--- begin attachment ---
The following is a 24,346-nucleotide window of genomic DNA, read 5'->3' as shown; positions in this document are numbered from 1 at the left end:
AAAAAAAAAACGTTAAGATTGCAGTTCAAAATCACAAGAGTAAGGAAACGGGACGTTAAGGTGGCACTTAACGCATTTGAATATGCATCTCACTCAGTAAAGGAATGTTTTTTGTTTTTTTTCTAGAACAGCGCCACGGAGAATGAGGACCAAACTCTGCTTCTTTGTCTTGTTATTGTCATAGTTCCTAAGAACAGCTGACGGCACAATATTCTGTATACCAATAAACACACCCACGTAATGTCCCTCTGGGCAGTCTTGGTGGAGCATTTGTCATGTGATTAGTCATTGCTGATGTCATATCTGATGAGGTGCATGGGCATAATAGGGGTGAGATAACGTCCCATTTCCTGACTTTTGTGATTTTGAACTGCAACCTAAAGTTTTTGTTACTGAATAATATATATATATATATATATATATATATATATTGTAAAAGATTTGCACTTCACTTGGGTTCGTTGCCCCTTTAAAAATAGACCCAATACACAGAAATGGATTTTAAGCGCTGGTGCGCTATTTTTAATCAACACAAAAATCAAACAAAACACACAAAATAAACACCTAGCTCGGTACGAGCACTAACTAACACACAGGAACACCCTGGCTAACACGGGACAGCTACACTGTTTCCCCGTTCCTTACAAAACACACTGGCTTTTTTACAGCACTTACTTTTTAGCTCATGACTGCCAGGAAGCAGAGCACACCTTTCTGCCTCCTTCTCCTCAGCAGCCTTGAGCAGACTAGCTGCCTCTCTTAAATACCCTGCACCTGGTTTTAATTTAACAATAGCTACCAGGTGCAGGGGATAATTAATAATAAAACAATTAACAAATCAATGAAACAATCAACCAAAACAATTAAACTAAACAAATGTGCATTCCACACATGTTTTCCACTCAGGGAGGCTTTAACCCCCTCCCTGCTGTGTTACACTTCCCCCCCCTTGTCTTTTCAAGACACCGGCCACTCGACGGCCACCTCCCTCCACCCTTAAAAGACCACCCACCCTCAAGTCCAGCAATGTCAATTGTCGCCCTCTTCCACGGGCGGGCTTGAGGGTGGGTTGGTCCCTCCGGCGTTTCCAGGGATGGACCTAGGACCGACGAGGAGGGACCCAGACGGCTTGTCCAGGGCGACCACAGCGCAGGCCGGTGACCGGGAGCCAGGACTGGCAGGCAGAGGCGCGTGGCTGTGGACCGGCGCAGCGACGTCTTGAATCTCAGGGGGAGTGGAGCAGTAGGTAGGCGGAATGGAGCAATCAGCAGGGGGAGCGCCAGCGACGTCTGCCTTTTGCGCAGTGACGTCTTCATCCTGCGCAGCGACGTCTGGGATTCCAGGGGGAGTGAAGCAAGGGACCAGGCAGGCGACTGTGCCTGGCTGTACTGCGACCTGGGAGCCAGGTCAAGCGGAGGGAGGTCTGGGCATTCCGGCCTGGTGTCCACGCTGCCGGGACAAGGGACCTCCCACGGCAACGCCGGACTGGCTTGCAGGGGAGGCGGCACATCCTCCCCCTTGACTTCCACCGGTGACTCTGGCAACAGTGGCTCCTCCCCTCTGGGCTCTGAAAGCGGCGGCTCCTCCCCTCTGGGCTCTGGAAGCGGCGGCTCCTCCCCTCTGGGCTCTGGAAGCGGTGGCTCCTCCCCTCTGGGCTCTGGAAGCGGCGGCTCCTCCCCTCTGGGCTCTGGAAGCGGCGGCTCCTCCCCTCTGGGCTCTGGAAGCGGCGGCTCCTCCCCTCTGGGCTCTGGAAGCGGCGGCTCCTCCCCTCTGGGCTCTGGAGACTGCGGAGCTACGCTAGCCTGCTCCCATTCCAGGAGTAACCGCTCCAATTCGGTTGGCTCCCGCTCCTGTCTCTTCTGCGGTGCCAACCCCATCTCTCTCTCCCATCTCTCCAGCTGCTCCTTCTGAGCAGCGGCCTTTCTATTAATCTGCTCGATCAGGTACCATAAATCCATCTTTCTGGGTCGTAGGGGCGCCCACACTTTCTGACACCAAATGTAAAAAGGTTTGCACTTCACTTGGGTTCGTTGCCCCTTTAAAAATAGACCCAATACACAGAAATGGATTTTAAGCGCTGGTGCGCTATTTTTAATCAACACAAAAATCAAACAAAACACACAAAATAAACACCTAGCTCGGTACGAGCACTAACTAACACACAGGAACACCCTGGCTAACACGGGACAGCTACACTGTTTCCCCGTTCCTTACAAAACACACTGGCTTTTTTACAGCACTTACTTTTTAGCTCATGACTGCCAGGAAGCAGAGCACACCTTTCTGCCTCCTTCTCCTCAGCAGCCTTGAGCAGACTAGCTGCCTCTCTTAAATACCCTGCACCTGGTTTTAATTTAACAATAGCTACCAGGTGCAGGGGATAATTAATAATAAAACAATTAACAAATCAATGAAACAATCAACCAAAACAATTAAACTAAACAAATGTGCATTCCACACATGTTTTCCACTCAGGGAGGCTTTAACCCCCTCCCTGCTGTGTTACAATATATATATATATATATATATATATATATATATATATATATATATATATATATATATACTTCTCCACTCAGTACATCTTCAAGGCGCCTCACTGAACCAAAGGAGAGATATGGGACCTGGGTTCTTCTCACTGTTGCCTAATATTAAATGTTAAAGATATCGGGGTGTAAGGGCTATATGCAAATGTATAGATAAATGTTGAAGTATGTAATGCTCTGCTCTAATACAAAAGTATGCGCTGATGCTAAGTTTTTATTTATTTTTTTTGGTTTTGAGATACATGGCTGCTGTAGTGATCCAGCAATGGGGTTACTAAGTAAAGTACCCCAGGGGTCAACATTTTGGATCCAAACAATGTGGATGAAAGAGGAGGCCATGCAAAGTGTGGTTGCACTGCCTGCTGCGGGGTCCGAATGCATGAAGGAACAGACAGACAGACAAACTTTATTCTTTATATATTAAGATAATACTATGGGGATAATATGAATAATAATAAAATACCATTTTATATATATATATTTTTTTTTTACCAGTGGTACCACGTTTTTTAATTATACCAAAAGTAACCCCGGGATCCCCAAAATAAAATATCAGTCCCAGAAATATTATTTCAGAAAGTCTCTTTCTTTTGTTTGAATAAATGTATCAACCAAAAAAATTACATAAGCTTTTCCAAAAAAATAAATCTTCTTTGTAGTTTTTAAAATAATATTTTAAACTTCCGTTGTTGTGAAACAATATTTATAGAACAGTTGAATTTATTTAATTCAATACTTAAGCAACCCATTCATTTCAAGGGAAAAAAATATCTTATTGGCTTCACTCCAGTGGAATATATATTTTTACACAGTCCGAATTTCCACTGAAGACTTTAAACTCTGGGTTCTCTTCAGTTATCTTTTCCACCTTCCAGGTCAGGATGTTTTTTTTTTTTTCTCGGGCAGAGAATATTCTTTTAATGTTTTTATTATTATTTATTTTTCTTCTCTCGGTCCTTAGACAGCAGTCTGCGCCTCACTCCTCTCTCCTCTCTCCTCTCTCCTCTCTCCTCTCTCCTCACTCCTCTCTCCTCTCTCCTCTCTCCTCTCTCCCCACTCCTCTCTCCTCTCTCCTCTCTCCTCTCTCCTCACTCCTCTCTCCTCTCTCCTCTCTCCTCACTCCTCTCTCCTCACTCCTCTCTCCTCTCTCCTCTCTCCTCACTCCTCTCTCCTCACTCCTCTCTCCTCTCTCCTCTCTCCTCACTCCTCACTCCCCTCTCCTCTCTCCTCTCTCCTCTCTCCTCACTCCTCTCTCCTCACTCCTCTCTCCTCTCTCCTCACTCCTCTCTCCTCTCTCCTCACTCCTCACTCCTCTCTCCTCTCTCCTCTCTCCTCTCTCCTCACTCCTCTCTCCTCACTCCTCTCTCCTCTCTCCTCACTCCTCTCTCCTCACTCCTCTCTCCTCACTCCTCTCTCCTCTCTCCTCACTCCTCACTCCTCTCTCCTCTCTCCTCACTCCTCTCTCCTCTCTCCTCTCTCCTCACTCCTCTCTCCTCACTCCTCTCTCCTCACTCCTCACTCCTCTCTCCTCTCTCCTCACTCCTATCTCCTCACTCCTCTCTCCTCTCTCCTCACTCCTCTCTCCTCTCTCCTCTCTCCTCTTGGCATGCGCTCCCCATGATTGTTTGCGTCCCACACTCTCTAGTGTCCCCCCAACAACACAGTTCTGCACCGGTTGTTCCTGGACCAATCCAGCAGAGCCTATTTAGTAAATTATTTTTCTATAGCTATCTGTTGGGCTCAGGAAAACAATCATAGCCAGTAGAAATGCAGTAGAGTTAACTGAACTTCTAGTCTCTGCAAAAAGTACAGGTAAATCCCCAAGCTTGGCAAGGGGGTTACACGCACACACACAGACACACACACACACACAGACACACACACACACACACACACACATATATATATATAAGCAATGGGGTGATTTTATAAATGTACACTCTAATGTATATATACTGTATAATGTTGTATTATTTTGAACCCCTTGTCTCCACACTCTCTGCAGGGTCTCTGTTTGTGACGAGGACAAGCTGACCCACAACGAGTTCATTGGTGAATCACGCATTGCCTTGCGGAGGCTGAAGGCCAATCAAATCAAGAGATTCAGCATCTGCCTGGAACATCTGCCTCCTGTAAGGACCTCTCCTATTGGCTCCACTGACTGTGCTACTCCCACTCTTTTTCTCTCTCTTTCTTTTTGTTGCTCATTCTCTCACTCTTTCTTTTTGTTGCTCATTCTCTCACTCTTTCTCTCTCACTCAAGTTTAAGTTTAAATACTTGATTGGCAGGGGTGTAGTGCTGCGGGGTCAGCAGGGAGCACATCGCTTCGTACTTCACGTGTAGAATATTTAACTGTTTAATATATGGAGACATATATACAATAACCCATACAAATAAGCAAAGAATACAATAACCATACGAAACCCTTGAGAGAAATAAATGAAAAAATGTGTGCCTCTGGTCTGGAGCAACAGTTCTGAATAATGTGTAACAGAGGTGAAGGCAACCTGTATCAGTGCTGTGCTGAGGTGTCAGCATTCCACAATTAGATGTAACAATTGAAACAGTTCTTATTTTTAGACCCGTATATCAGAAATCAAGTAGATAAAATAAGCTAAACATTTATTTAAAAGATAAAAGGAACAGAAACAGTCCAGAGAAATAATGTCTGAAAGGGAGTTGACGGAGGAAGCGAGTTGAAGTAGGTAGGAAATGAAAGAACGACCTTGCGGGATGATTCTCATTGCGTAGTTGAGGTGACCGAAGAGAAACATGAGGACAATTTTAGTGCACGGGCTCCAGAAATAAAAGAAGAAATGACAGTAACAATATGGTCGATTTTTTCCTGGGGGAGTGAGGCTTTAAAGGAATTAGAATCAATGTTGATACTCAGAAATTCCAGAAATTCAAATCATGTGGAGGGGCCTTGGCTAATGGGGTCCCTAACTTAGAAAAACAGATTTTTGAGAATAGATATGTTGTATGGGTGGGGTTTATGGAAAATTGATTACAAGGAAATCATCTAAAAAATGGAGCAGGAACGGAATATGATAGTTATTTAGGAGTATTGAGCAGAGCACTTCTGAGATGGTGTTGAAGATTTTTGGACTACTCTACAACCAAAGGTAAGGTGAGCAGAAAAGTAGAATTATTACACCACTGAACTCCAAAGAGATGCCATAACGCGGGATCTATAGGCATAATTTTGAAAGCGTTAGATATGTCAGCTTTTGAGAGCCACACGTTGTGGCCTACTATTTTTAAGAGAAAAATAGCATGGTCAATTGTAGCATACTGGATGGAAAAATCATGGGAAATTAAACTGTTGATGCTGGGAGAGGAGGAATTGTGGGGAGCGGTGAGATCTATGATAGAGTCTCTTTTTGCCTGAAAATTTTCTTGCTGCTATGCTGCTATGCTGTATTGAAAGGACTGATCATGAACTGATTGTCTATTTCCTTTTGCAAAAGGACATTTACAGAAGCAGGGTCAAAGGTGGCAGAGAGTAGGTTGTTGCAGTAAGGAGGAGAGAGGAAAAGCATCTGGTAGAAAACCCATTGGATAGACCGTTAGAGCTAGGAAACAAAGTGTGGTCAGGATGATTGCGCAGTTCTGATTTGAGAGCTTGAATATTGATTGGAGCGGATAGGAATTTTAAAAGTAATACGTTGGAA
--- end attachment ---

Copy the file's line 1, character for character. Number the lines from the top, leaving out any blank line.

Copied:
The following is a 24,346-nucleotide window of genomic DNA, read 5'->3' as shown; positions in this document are numbered from 1 at the left end: